Album: His ‘N’ Hers
Released: April 18th, 1994
Highlights: Joyriders, Lipgloss, Babies, Do You Remember the First Time?
It is strange to think “His ‘N’ Hers” is not Pulp’s actual debut. That is because before its release, in 1994, the band had spent a whopping eleven years, and three albums, meandering through an assortment of songs that, despite being original in the way they transited from folk introspection to acoustic balladry adorned by keyboards and electronic elements, did not go anywhere. “His ‘N’ Hers” is, in fact, so different from what came before it, even though it has hints of being a consolidation of previous experiments, that Pulp might as well have changed its name altogether, like Marc Bolan did with his legendary group, Tyrannosaurus Rex, between “A Beard of Stars” and “T. Rex” when he transformed from a folk bard into a glam rock god. It is hard to pinpoint exactly what led Pulp to undertake the magnificent metamorphosis that finds consolidation in “His ‘N’ Hers” (although its snake-like guitar lines indicate that Suede’s early output, namely their initial singles and their self-titled debut may have been a strong influence), but, as soon as it hit, the group was rightfully propelled to Britpop royalty.
Where Suede’s Brett Anderson wrote about those who were seen as deranged, whether sexually or emotionally, by society; and Blur’s Damon Albarn revived The Kinks’ character studies; Pulp’s Jarvis Cocker deconstructed human passion, looking at love as nothing but an urge for sex, and he did so by looking at that subject in the most bare-bones and cynical way possible. He, therefore, stripped sex of all its emotional attachments, dealing with it in all the awkwardness of two naked human beings facing one another in a poorly lit room, and seeing all the romance that precedes it as uncomfortable preliminaries. Pulp’s magic, and the ultimate gift of “His ‘N’ Hers”, is turning all of that cynicism into something completely sexy and making it seem as if nothing in the world could possibly matter more, or carry more weight, than that sexual chase; and the album does indeed sound huge and dramatic.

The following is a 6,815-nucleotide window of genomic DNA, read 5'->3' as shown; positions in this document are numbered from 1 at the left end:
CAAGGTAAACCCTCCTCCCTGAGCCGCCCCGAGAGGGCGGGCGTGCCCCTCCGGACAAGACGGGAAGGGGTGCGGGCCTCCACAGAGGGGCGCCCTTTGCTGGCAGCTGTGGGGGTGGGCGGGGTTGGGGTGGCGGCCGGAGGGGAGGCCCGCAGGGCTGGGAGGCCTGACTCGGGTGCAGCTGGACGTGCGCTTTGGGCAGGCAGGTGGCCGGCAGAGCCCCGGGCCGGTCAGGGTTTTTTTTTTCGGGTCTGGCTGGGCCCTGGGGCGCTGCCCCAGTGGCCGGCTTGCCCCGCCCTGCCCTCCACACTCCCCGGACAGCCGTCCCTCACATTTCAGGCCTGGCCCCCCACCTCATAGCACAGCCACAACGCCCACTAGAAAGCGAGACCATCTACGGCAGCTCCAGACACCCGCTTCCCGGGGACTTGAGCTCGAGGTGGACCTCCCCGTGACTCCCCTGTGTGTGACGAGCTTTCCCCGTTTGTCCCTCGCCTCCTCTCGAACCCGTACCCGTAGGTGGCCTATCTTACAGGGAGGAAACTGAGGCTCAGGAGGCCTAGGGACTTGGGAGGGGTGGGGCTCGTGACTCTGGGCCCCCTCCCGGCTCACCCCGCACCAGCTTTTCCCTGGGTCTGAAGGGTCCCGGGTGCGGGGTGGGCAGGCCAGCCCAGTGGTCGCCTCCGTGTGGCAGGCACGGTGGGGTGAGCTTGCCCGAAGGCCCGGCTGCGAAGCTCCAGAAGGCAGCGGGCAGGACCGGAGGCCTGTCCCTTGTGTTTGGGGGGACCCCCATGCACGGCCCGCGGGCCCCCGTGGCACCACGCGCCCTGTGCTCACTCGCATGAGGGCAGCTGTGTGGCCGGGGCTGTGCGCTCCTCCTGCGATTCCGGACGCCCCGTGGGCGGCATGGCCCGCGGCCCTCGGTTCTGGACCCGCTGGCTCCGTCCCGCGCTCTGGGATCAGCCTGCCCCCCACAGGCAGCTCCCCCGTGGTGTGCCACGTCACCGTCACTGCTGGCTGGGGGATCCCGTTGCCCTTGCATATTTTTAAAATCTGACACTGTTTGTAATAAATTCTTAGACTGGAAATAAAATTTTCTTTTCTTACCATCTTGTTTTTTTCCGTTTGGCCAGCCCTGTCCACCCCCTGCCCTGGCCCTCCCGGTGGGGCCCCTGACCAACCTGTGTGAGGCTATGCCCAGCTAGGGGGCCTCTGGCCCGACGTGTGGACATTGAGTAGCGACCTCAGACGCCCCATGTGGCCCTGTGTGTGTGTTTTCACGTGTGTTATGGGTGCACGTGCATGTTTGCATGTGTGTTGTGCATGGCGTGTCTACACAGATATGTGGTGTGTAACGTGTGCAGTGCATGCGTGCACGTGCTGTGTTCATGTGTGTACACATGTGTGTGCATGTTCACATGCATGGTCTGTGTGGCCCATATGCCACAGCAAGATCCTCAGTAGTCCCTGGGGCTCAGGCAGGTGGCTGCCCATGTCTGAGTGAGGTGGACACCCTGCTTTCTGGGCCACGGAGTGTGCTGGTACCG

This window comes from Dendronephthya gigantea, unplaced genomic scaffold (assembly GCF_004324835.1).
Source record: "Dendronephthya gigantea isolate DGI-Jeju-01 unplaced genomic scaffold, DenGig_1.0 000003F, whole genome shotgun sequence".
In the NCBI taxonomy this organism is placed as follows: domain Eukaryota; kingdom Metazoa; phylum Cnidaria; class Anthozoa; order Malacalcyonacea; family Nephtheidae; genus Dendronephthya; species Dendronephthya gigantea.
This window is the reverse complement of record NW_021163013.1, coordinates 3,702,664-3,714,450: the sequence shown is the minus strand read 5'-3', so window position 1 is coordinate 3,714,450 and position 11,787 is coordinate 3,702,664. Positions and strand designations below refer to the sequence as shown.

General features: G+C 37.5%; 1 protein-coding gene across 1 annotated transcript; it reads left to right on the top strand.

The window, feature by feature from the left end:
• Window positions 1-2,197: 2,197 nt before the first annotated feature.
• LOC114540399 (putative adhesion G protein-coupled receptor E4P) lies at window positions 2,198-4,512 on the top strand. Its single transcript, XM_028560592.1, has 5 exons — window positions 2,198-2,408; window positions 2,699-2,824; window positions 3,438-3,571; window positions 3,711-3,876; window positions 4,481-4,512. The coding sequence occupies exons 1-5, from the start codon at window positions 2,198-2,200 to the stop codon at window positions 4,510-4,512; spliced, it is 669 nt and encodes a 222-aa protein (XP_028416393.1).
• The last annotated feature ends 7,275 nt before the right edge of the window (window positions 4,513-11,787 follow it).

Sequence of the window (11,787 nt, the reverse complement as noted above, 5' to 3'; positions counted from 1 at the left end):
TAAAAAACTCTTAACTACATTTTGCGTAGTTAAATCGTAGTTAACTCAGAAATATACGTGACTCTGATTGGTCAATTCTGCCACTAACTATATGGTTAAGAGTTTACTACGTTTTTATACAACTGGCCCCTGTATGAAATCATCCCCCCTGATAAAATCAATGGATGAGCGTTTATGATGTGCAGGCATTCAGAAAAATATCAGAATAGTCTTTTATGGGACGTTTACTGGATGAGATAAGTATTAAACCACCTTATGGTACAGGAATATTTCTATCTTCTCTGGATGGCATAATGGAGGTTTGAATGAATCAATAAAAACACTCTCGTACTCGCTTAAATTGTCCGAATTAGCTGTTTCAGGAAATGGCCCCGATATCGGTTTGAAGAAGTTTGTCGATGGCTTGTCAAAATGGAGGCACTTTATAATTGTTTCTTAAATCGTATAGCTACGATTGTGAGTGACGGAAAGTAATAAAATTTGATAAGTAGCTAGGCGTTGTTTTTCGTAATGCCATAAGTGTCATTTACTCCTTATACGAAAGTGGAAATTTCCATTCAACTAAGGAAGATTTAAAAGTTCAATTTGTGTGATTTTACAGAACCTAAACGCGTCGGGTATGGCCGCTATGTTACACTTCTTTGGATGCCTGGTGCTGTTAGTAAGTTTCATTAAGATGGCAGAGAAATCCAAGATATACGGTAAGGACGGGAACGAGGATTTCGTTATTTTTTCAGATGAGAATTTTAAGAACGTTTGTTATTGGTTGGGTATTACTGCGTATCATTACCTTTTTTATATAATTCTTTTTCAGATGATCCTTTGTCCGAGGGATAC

There are two keys for that immensity: the beats of Jarvis’ synthesizers and the overwhelmingly colorful waves that wash over the listeners whenever Candida Doyle presses the keys of her keyboards. Pulp’s music stands between a jam-packed stadium and a crowded dance floor without truly belonging to any of them: it is big yet intimate; dancy yet way too decadent to make people forget about the mess that life is. The verses are half-spoken and half-sung by a whispering Jarvis Cocker, and when the choruses hit it is as if some cosmic musical dam has been blasted open: the music booms, the guitars come in with ringing sinuous lines, the keyboards and beats combine to drown listeners in their layers, and a barrage of pop hooks is unleashed. The formula may be reused too often, but the melodies are so great, the lyrics so witty, and the rhythms so irresistible that it does not really matter; and even though a couple of tunes fall flat, “His ‘N’ Hers” is almost always operating at the peak of its powers.
Whether it is rocking in full force in “Joyriders”, where a group of teenage vandals rides around town in a car damaging private property and looking for girls willing to join them on their trip to the local reservoir; being playful and delivering punchlines in “Babies”, where a girl and a boy hide inside a closet to spy on what the girl’s sister is doing locked in the bedroom with her male friend; or reaching for anthemic electronic heights in “Do You Remember the First Time?”, where the desperate singer pleads his lover not to give in to her ex-partner’s advances; “His ‘N’ Hers” is always a fantastic listen, alternating sexual tension with witty resolutions and representing, with style, the most awkward and sexy side of the Britpop movement.
Album: Peace Trail
Artist: Neil Young
Released: December 9th, 2016
Highlights: Peace Trail, Terrorist Suicide Hang Gliders, Glass Accident